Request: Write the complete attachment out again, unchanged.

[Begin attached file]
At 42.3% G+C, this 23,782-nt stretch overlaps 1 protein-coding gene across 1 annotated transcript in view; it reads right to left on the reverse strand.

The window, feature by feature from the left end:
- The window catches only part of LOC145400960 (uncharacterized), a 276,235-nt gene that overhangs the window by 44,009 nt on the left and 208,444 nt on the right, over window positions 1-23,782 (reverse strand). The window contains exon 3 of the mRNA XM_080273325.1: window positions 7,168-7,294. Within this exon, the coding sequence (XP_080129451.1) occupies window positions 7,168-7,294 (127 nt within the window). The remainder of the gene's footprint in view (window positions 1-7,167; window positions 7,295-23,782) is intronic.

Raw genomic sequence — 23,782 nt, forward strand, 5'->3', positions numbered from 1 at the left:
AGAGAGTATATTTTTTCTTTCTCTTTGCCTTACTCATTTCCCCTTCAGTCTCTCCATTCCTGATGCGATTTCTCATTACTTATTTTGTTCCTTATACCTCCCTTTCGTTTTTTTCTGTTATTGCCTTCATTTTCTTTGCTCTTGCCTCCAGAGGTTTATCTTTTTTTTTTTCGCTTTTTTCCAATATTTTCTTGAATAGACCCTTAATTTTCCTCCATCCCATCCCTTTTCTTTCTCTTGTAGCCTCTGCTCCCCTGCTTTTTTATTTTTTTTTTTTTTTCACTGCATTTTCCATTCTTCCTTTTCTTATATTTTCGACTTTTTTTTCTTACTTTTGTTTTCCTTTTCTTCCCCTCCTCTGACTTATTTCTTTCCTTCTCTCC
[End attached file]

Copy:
At 42.3% G+C, this 23,782-nt stretch overlaps 1 protein-coding gene across 1 annotated transcript in view; it reads right to left on the reverse strand.

The window, feature by feature from the left end:
- The window catches only part of LOC145400960 (uncharacterized), a 276,235-nt gene that overhangs the window by 44,009 nt on the left and 208,444 nt on the right, over window positions 1-23,782 (reverse strand). The window contains exon 3 of the mRNA XM_080273325.1: window positions 7,168-7,294. Within this exon, the coding sequence (XP_080129451.1) occupies window positions 7,168-7,294 (127 nt within the window). The remainder of the gene's footprint in view (window positions 1-7,167; window positions 7,295-23,782) is intronic.

Raw genomic sequence — 23,782 nt, forward strand, 5'->3', positions numbered from 1 at the left:
AGAGAGTATATTTTTTCTTTCTCTTTGCCTTACTCATTTCCCCTTCAGTCTCTCCATTCCTGATGCGATTTCTCATTACTTATTTTGTTCCTTATACCTCCCTTTCGTTTTTTTCTGTTATTGCCTTCATTTTCTTTGCTCTTGCCTCCAGAGGTTTATCTTTTTTTTTTTCGCTTTTTTCCAATATTTTCTTGAATAGACCCTTAATTTTCCTCCATCCCATCCCTTTTCTTTCTCTTGTAGCCTCTGCTCCCCTGCTTTTTTATTTTTTTTTTTTTTTCACTGCATTTTCCATTCTTCCTTTTCTTATATTTTCGACTTTTTTTTCTTACTTTTGTTTTCCTTTTCTTCCCCTCCTCTGACTTATTTCTTTCCTTCTCTCC